VPP Sandbox/router

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This document details an experience of building a high-performance open-source OSPFv2 router using the BIRD Internet Routing Daemon (BIRD) and Vector Packet Processing (VPP) technology with the Data Plane Development Kit (DPDK).


In building an OSPF router we explored two different methods for interacting with the control plane. First we attempted to listen to Netlink requests using LD_PRELOAD and handling the associated system calls on behalf of the host operating system, but instead responding with the data plane's view of the world. The second method we explored was to create a number of tap interfaces to be associated with each data plane device, and mirroring the Netlink configuration applied to the host operating system onto the data plane. Both of the two methods offered their own set of challenges which are detailed below.

Method 1: LD_PRELOAD

The LD_PRELOAD method required us to implement twelve socket API related system calls such as socket, bind, getsockname, if_nametoindex, sendmsg, recvmsg, etc. Although implementation of the Netlink route protocol as a socket handler itself proved trivial, it becomes complicated due to the associated socket API functionality. When the application using Netlink tries to, for example, select() on a socket, it may provide file descriptors which are not known to the data plane, which adds significant complexity to the implementation as it now has to somehow still select the host operating systems' descriptors and its own while still presenting a unified response to the application.

In addition to the socket API functionality, the LD_PRELOAD method becomes complicated to due process management. Each application is essentially a data plane client, which has to be connected and disconnected. Doing these in constructors and destructors does not work well when the process calls fork, or exits in error, or calls execve. Another challenge with fork is that the process' memory is copied for the child, which would normally include Netlink sockets, which somehow must be copied in the data plane from the prior client (the parent) to the new client (the child).

When implementing OSPF using the bird router, we found that the daemon actually wanted to use the information which was provided via Netlink (obviously)! While it was relatively straight forward to present the daemon with lists of links, addresses, and routes which were seamlessly integrated into the internal routing table, running the OSPF protocol proved more challenging. The first thing bird does for an interface configured to use OSPFv2 is to open a raw IPv4 socket and attempt to bind it to the specified interface. Well, the interface names and indices returned by the data-plane do not coincide with the host operating system so that does not work. Therefore, without also handling the raw IP socket in addition to the Netlink socket there is no way for the router daemon to send and receive packets on the interfaces it is required to manage. Much of the IP protocol related functionality is implemented in the data plane so it may seem reasonable to hook up a packet transfer interface to the binary API, however this comes with the same complexities as the sockets interface, and additional ones due to IP options and IP multicast. Especially when considering that BGP uses TCP, it seems the more appropriate thing to do is to take advantage of the sockets and TCP/IP stack in the host operating system wherever possible.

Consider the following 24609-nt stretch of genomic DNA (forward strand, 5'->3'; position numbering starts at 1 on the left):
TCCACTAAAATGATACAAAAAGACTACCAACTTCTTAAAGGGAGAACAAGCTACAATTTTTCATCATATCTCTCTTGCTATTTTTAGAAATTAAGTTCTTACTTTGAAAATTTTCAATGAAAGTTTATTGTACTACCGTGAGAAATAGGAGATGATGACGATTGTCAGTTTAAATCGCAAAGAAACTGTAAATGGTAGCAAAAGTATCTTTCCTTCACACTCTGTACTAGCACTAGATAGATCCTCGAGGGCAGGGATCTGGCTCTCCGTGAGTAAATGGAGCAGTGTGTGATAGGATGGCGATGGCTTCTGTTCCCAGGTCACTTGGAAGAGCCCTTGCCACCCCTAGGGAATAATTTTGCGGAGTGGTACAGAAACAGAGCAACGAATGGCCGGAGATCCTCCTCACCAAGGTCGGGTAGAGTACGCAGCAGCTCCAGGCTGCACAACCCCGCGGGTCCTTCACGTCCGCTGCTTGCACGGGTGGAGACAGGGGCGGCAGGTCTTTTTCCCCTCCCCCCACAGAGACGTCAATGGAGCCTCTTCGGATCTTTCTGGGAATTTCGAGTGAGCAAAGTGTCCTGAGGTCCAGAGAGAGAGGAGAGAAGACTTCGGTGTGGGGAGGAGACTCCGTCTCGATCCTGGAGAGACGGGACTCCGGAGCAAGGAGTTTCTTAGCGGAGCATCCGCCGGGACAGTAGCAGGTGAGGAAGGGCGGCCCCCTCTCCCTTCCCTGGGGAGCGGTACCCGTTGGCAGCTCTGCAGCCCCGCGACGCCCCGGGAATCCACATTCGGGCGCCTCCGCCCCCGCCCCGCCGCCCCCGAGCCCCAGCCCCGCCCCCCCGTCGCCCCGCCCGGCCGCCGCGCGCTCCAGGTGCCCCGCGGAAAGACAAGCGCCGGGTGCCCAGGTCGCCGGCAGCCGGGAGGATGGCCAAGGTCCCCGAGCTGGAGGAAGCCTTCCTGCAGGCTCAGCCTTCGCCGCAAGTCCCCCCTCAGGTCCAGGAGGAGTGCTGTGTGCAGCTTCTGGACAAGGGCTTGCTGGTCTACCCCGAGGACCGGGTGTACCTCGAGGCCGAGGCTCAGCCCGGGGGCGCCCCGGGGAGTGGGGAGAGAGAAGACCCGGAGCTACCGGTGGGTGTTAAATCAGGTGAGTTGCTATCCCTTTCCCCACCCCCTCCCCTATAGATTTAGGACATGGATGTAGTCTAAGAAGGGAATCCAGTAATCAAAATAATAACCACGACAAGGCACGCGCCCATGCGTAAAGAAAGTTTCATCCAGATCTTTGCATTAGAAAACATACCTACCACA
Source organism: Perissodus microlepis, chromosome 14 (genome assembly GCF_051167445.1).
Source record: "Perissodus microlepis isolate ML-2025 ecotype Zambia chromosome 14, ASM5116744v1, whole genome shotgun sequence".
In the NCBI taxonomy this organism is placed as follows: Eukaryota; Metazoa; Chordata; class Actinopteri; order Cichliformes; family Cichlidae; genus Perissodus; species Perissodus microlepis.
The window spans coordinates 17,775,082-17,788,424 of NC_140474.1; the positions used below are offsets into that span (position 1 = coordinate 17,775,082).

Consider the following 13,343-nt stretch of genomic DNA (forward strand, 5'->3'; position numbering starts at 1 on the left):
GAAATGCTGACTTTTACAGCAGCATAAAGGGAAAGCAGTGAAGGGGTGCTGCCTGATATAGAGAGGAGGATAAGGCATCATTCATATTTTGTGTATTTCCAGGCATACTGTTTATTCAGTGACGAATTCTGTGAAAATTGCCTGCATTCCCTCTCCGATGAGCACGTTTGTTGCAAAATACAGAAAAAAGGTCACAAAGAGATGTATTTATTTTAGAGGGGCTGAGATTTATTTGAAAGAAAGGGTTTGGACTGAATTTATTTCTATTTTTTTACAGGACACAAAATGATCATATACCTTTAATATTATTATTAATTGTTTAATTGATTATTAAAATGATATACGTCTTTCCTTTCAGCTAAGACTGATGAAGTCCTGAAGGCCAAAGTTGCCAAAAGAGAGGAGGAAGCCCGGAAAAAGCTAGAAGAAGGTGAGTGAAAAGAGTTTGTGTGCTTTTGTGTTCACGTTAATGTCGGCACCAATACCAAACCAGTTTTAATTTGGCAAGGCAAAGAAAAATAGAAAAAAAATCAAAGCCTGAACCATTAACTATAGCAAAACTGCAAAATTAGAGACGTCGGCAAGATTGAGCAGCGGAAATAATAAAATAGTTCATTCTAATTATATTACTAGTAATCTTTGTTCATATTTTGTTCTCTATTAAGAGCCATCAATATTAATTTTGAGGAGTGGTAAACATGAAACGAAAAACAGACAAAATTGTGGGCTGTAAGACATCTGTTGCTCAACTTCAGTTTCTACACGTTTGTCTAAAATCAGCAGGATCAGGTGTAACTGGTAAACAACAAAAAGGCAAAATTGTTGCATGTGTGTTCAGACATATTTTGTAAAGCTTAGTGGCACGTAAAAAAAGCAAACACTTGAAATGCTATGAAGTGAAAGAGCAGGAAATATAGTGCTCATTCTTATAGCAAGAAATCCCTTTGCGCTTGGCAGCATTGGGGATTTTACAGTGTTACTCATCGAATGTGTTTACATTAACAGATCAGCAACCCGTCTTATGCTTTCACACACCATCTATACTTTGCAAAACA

Using the LD_PRELOAD method, the data plane can create a tap per data plane interface, replacing references to the data plane interface names and indices with those of the tap each time an application makes a respective socket API call. Doing so ultimately requires an implementation of a Netlink server, as well as functionality to mirror the Netlink configuration to the host operating system (since the sockets API calls will fail if, e.g. interface addresses do not exist).

This makes the second method, where the data plane listens and mirrors the host configuration on taps, seemingly more straightforward for applications that require sending and receiving packets in addition to simply interacting with Netlink. The LD_PRELOAD method may be more desirable for applications which only handle configuration and do not touch any data, or for providing users with tools for probing the data plane e.g. iproute2 or ethtool, knowing that applications cannot use them.

Method 2: Tap

In the tap method the data plane creates a tap interface in the purview of the host operating system for a given data plane device. Each tap is “hardwired” to its data plane device in the Control-to-Data plane direction. The data plane interface is said to be “tapped” at this point, however there will be no traffic directed towards it until configured as such. The data plane classifier is used to direct ingress packets towards a graph node which outputs the selected frames to the appropriate tap in the Data-to-Control plane direction. The currently-under-development Netlink node/plugin maps routes on the taps to the data plane's fib.